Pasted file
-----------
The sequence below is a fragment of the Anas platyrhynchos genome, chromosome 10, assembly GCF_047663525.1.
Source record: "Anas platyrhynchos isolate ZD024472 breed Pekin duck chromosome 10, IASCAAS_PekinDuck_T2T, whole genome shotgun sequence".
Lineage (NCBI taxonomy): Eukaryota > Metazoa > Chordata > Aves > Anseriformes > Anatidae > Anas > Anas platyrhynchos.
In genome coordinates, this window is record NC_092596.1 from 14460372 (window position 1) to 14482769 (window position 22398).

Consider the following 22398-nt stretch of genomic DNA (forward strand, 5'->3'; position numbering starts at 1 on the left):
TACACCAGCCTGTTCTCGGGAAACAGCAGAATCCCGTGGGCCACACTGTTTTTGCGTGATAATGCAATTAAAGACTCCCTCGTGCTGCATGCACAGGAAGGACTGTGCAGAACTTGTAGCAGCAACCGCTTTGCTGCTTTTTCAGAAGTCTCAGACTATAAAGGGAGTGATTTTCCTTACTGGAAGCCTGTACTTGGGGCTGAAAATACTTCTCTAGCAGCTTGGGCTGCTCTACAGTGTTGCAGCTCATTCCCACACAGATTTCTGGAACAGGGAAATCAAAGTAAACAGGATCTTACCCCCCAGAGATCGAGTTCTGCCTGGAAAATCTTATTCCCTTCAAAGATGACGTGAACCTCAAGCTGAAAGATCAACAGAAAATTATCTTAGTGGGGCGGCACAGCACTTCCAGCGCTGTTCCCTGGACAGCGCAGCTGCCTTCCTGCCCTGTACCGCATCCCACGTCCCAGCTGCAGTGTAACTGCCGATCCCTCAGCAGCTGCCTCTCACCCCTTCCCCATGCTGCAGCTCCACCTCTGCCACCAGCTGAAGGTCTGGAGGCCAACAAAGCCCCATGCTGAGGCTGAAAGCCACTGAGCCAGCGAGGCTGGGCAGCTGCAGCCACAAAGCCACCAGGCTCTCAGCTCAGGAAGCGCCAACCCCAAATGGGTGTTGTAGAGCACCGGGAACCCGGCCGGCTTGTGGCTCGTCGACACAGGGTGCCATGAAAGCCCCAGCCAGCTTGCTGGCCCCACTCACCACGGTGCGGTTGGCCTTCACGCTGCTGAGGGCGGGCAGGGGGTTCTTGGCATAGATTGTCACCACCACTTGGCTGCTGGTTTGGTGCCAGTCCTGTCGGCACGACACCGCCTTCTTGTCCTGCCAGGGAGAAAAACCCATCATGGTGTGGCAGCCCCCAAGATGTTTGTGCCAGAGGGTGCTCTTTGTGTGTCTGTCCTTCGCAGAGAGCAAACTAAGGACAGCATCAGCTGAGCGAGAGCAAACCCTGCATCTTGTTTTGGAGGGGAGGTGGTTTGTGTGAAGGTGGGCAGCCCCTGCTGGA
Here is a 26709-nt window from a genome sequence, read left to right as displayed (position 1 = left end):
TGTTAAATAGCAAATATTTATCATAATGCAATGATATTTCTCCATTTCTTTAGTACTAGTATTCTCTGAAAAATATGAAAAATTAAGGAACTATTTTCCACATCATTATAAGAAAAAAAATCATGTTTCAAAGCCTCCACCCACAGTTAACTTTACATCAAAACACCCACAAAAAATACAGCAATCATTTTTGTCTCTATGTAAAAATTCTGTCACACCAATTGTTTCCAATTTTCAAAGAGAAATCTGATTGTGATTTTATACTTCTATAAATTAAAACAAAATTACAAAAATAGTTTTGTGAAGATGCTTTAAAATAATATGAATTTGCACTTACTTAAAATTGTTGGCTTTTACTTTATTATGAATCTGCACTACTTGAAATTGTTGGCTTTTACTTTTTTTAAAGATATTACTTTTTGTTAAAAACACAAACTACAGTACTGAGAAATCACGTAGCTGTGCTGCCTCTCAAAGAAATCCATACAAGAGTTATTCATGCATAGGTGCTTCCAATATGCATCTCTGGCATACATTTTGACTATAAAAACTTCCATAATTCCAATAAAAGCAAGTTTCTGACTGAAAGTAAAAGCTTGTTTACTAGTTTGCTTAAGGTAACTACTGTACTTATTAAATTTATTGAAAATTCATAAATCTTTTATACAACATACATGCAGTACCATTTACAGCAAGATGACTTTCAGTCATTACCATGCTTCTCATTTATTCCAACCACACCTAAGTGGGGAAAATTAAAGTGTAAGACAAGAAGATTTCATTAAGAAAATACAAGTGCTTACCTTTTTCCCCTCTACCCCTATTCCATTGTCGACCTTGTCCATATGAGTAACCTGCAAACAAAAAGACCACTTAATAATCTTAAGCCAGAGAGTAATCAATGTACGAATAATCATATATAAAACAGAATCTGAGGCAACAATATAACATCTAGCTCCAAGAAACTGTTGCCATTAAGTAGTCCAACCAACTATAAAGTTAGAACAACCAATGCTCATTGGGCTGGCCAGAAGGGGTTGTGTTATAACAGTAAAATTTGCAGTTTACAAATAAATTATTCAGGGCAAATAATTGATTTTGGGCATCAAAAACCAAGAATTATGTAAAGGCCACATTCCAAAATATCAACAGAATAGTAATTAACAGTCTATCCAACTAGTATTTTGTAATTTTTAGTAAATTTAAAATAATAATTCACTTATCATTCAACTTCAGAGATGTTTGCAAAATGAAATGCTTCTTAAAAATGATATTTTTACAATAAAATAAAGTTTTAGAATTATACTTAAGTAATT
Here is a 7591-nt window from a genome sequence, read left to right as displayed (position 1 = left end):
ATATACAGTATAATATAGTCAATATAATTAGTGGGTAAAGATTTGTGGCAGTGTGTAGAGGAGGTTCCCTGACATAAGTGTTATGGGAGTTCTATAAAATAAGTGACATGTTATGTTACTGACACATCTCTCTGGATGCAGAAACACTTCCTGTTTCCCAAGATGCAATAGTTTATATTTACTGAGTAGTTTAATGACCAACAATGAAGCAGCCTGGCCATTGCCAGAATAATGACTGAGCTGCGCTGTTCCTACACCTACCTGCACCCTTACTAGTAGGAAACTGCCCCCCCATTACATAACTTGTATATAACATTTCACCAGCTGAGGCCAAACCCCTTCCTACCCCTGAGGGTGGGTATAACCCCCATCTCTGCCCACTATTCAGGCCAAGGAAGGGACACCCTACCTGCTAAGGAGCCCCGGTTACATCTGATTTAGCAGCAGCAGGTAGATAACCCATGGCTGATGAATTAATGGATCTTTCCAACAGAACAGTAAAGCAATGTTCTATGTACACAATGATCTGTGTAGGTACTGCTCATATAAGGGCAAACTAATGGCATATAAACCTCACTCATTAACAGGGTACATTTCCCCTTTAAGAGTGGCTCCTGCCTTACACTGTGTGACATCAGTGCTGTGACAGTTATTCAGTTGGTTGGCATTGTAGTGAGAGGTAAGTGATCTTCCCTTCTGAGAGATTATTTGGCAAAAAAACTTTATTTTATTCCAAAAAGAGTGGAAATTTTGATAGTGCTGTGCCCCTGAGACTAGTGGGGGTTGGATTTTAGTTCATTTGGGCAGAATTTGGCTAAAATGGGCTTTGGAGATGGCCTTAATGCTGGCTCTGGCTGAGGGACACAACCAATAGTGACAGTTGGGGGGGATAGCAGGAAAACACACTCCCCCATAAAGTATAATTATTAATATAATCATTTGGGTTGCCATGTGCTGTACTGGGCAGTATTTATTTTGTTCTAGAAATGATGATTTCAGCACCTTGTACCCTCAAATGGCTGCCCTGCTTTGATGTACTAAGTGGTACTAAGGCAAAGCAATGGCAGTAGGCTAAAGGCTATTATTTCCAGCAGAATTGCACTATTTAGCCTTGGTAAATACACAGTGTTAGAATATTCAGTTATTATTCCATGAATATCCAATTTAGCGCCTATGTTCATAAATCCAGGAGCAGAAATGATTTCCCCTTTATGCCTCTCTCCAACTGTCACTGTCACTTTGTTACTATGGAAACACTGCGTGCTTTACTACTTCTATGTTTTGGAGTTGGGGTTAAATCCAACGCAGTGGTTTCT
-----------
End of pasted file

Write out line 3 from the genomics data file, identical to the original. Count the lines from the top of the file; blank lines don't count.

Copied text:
Lineage (NCBI taxonomy): Eukaryota > Metazoa > Chordata > Aves > Anseriformes > Anatidae > Anas > Anas platyrhynchos.